The Impact Of COVID-19 On The Gambling Industry

impact covid-19 gambling industry coronavirus effect casinos online betting pandemic

The COVID-19 pandemic has forced large parts of the gambling industry into a deep freeze, and it is unclear when they will begin to thaw. Like so many other leisure activities, gambling, at least in its traditional form, relies on the free movement of people and their willingness to gather in large numbers at proximity. Furthermore, the cessation of sports events at both local and international level also cut one of the sector’s most lucrative revenue supplies practically overnight. 

An Opportunity For Online Casinos? 

But while bricks-and-mortar casinos in Vegas and beyond struggle and sports betting exists on life support, logic supports the supposition that other forms of gambling could thrive in such unprecedented times. The sector already benefits from a significant online presence, which has encouraged those who may once have gambled very occasionally if ever at all to become frequent participants over the last decade. 

Much of this online activity is the preserve of sports betting and given there are precious few sports events happening; there is very little to bet on. However, online casinos – of which there are now hundreds, maybe thousands, in operation – are immune to such challenges. Indeed, as more people find themselves confined to their couch and bereft of their other usual leisure activities, it is plausible to assume that those who are so inclined may play readily available video slots, poker and table games all the more. 

However, it is important to apply some caution to any theory which predicts that online casinos and related platforms will exponentially collect the business that suspended forms of gambling lose while the world remains in the grip of COVID-19. A 2024 Health for England Survey in the UK suggests that while 40% of adults gambled within 12 months (excluding those who only participate in the National Lottery), only 3% had done so online. It is a stretch to assume that casual gamblers who attend bingo halls, spin fruit machines in their local bar on a night out or attend one major horse racing event will suddenly look to online gaming to fill the void, even more, when the online options have narrowed in the absence of sports betting. 

State Restrictions In The US 

Here in the US, the industry is of course, tightly regulated at State-level and most US citizens are not permitted to gamble online anyway. Even in the wake of New Jersey’s Supreme Court victory in 2023, fewer than 20 states have legalised some form of sports betting, and you can halve that number when totting up those which permit their citizens to play at online casinos.  This is a list of casinos in the United States  and given the potential of the market; it remains small.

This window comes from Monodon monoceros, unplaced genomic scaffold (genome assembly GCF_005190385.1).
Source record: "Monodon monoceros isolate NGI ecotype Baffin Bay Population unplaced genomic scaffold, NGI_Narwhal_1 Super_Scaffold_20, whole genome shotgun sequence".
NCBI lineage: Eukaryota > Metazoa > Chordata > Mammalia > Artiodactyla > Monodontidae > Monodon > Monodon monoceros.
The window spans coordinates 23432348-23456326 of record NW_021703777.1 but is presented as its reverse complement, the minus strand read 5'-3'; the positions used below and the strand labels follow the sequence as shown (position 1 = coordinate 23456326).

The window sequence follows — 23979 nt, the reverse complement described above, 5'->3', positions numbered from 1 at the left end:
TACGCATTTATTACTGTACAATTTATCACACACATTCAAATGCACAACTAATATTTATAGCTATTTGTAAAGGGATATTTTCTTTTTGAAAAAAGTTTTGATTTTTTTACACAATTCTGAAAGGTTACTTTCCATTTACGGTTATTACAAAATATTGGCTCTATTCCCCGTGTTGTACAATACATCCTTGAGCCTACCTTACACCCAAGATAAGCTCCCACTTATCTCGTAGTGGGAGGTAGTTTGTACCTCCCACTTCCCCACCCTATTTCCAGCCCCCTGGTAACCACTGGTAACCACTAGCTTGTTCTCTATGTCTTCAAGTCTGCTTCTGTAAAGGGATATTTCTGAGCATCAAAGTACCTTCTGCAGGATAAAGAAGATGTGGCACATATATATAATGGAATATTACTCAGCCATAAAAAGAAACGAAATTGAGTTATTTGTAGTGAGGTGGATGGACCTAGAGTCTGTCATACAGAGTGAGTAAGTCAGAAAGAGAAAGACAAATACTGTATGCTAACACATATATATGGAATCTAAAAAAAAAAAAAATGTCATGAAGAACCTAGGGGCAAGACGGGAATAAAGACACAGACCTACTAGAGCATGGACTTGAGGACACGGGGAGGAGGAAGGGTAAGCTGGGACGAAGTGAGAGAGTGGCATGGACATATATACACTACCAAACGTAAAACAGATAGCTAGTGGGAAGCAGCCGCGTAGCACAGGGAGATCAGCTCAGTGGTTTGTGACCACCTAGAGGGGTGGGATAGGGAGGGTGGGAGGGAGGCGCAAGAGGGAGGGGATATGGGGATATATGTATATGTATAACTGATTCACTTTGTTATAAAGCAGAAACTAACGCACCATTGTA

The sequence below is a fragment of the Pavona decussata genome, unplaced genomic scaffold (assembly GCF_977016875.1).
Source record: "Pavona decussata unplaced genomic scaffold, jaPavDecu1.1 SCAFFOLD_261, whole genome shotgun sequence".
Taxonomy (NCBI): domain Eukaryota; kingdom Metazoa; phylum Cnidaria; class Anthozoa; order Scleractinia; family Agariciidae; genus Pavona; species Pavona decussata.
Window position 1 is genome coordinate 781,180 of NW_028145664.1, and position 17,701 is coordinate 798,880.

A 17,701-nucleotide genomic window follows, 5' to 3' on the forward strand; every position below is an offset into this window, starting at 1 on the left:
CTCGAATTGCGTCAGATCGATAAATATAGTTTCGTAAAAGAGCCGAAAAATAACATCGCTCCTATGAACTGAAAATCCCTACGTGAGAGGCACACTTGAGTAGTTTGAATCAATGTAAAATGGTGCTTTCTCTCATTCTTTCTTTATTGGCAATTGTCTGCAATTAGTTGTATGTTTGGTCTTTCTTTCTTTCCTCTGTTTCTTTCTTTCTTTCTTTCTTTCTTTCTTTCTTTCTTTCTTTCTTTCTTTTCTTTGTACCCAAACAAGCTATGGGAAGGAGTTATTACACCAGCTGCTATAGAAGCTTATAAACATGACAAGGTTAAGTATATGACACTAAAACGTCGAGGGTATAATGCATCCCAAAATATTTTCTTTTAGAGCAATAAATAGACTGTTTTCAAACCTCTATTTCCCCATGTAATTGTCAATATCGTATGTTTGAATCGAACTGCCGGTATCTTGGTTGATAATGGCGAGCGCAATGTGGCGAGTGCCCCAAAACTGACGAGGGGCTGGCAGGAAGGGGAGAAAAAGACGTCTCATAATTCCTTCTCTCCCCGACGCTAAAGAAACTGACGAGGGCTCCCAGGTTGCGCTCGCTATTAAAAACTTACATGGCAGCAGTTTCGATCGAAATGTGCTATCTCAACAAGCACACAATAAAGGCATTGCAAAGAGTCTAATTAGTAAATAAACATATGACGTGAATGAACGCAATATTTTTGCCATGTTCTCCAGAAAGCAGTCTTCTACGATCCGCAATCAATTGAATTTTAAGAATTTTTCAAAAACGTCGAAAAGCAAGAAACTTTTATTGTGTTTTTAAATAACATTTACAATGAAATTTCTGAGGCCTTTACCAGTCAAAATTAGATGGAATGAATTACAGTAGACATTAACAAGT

Ultimately, most gambling activity that is permitted in the USA is heavily reliant on the resumption of live horse racing, the NBA, NFL and MLB, as well as the reopening of the traditional casinos, not least in Las Vegas. So, while it is eminently possible – perhaps even likely – that online casinos and related platforms will pick up additional business as a result of the COVID-19 pandemic, it is unlikely to make a significant dent into the shortfall engendered by the complete cessation of other forms of gambling. 

Increased Risk To ‘Problem Gamblers’

There are other consequences of an increase in online casino play too – and some may induce a different set of pressures for the industry. Regardless of any increase in participation, there is concern about how the pandemic could affect those most at risk of problem gambling. A British Gambling Prevalence Survey found that 20% of gamblers would gamble when bored, with a further 22% citing stress relief as a motivator. With many of those people unable to work and seeking ways to occupy themselves, it is easy to see how COVID-19 has increased the risk for the most vulnerable. 

In response, many jurisdictions have tightened restrictions on online gambling. In others, governments have called on the industry to do more to protect problem players, suggesting that companies should impose maximum daily spends and stake amounts. As is the case in so many other areas, the best way forward, however, remains unknown. Gambling companies have never seen times like this before, and it is unclear how they should best approach them. 

Further Challenges Ahead 

This is a pandemic that has had a scarcely believable impact on just about every aspect of human life and interaction, and its effect on the gambling industry is stark. While online casinos could thrive in these conditions, nobody knows yet for sure, and their success will only fill a small part of the gaping revenue chasm, which is developing elsewhere. Even as they do, the challenges that social isolation and boredom provide for risk management programmes threaten more draconian regulatory intervention for online bets

The industry can only return to some semblance of normality at a time when people can freely move again, visit casinos and bars, fly into Vegas and other hotspots and begin gambling (both online and in-person) on a near-full programme of sports events. Even then, the prospect of a growing recession and increased travel anxiety is likely to extend any pressures beyond the period of lockdown. A fast recovery is by no means assured for a sector that that has previously enjoyed continued growth over recent decades. The current deep freeze may begin to thaw, but it could be a long time before the challenges COVID-19 has created melt away altogether.

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